A surprisingly fun fish-out-of-water comedy starring Paul Rudd and Jennifer Aniston arrives on DVD/Blu-ray in the UK. One of those few instances when the best jokes aren’t revealed in the trailer.
I was hardly enamoured with Wanderlust on seeing its trailer in the cinema. Of course, the mere sight of Jennifer Aniston post-Friends is cause for infinite concern. Yet, despite the intermittently brilliant Paul Rudd softening the blow, Wanderlust looked like a run-of-the-mill rom-com with a few tired jokes about pooping in public and the unsightly appearance of naturists lacking the super bodies of those spending every waking moment in the gym. However, Role Models director David Wain’s film was rather betrayed by a trailer reduced to a PG-13 parent-friendly shell. Instead of the risqué humour, for example, in Paul Rudd’s brilliant self-help encouragement into a mirror when the prospect of sleeping with a beautiful blonde becomes an impending event, Wanderlust had its edgy gags castrated. Thankfully, the ever-increasing trend to reveal every good joke in a comedy is not evident in this particular film. Indeed, Wain’s energetic fish-out-of-water tale is a frequently hilarious culture clash depicting the upside down coming-together of yuppie versus hippy.
George (Paul Rudd) and his wife Linda (Jennifer Aniston) are a happy but down-on-their-luck couple from New York. After much deliberation over the purchasing of an apartment in the city they buy a micro-loft only for George to be made redundant (on his first day in the job) and Linda fail to sell her penguins-with-testicular-cancer documentary to HBO. Now unable to pay their mortgage, the pair pack up and leave, heading for Georgia where an arrogant brother has offered George a job. En route, after a long drive, the couple stop off at Elysium, a hotel offering bed and breakfast but also doubling as a commune for a group of hippies. George and Linda both enjoy the free-spirited nature of the group but leave in the morning so George can start his new job. However, with his brother’s ego, constant jibes and belittling attitude to George at work, the couple decide to flee their materialistic surroundings for the unassuming and simpler life of Elysium. Yet, having been welcomed back, a free spirit, and indeed free love, might be more difficult to bear than they both expected.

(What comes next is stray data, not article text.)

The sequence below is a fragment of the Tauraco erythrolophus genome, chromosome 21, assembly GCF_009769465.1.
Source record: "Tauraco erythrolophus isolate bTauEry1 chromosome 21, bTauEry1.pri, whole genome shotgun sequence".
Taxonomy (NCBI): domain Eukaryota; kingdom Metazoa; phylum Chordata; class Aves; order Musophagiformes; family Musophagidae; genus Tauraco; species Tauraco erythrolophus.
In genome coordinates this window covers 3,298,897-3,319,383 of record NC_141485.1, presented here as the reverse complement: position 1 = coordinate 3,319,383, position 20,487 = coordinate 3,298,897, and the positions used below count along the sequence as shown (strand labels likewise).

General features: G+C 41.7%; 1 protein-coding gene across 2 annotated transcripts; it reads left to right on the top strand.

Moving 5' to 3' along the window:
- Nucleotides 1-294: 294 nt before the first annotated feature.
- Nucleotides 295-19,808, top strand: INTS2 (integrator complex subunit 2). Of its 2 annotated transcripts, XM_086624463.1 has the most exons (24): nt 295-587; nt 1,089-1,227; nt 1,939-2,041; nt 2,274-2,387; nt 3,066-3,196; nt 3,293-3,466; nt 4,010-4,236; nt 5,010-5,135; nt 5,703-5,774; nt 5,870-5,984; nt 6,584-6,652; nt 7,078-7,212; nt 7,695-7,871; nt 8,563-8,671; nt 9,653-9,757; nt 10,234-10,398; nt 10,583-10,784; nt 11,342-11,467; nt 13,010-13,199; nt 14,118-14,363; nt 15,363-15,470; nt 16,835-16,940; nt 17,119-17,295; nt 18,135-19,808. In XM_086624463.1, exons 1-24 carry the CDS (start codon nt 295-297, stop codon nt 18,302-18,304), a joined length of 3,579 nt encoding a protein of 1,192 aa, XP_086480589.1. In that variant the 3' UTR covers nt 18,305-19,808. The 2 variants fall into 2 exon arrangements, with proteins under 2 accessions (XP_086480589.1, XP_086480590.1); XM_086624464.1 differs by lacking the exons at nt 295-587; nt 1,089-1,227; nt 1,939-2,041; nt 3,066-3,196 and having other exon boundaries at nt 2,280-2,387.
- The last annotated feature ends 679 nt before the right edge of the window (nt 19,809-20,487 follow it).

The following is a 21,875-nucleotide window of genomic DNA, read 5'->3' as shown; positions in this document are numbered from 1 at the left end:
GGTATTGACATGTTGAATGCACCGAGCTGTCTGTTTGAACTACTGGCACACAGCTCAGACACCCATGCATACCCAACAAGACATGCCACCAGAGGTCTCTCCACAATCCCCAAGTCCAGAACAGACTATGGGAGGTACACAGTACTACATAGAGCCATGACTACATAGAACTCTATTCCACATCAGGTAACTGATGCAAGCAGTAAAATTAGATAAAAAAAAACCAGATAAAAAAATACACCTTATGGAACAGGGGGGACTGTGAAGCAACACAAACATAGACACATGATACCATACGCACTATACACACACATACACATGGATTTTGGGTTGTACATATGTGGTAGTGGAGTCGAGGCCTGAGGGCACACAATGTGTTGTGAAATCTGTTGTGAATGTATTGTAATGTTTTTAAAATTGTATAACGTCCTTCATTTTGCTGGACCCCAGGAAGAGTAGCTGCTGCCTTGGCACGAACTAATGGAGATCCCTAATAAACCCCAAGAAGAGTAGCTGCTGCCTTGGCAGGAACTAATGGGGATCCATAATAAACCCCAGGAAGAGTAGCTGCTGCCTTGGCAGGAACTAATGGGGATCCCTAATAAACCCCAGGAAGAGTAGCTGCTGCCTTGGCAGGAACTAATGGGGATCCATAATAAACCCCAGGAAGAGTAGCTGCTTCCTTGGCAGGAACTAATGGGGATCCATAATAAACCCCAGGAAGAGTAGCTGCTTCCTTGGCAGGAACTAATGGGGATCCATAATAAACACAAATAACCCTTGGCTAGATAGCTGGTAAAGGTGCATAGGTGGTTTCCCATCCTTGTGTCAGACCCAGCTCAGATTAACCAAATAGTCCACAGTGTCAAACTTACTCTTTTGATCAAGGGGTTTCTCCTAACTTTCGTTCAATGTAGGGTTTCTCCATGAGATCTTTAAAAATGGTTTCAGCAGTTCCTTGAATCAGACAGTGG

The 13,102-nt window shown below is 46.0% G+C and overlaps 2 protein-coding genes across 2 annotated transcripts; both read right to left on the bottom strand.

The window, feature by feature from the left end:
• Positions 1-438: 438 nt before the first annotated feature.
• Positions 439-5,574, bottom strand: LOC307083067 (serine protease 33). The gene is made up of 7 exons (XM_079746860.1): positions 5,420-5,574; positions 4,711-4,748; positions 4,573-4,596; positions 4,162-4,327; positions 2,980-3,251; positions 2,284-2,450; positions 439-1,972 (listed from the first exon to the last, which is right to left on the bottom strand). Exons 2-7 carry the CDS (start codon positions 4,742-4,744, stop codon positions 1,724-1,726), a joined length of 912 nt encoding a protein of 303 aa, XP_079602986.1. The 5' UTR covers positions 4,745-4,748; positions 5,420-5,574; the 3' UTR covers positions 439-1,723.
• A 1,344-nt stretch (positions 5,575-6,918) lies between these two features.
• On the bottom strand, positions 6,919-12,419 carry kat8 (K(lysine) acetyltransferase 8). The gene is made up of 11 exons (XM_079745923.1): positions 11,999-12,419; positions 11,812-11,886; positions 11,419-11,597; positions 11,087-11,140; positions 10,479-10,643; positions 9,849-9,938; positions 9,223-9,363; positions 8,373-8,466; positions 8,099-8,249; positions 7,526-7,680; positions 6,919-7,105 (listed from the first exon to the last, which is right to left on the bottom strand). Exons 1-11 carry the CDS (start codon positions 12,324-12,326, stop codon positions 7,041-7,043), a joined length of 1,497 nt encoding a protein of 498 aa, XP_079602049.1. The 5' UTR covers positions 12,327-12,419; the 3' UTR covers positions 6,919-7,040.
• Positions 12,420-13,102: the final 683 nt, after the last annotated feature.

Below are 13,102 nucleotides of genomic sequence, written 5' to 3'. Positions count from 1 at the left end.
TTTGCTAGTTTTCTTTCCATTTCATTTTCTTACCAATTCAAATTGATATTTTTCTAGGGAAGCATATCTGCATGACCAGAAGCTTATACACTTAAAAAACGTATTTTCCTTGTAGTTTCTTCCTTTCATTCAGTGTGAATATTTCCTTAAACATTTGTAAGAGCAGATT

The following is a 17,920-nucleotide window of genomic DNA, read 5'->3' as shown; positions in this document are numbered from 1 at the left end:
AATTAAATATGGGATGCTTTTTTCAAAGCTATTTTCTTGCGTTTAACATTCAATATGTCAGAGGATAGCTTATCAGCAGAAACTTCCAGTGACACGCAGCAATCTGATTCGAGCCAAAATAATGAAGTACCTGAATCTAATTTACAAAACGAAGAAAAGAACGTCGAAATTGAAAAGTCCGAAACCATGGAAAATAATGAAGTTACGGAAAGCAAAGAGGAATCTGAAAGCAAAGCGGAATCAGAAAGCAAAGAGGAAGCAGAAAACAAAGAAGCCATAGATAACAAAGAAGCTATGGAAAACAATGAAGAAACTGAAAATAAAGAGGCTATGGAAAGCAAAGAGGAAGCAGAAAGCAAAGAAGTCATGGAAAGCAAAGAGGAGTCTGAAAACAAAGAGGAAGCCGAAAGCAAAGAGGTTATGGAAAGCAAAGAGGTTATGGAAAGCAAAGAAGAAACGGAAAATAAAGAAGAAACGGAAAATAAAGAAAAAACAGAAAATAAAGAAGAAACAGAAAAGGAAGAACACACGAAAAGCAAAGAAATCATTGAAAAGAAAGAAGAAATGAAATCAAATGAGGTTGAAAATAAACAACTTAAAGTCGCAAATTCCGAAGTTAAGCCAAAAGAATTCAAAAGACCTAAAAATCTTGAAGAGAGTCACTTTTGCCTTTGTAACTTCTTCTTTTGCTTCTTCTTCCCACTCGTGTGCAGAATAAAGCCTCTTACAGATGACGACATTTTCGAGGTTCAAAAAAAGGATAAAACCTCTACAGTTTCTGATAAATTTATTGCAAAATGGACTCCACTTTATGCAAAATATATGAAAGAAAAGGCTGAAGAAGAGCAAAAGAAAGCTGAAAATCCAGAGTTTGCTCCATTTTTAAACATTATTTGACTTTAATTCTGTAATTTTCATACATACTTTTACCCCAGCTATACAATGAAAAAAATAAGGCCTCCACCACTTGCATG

“Playing on hippy stereotypes – the drugs, the sex, the rock n roll – might limit the film’s ability to surprise, as does its formulaic plot, but it takes nothing away from director Wain’s gleeful expose on this life of inebriation and liberation.”
Certainly, Wanderlust benefits from some quite absurd humour which begins with the sight of a bare-naked man with jangling bits welcoming the unwitting couple to a place of free-thinking, free-spirits and free marijuana. Playing on hippy stereotypes – the drugs, the sex, the rock n roll – might limit the film’s ability to surprise, as does its formulaic plot, but it takes nothing away from director Wain’s gleeful expose on this life of inebriation and liberation. Of course, comic-of-the-moment Paul Rudd is the perfect urban everyman to play the fish that has been spilt from its bowl. His innate ability to mix playing it straight alongside the histrionics that come with his emancipation offer the film’s funniest moments as well as its most touching.
Wanderlust is a knockabout comedy that fleetingly flutters along without a pretension in sight. As a vehicle for the talents of Paul Rudd it is the perfect stage, but he’s ably supported by a band of equally impressive team mates with the likes of Justin Theroux’s uber-hippy and Alan Alda’s repetitive elder statesman. Wanderlust is therefore a surprisingly enjoyable culture-clash farce that endears itself to the viewer thanks to its genuine laughs and overarching subplot concerning a down-on-their-luck married couple finding life’s calling.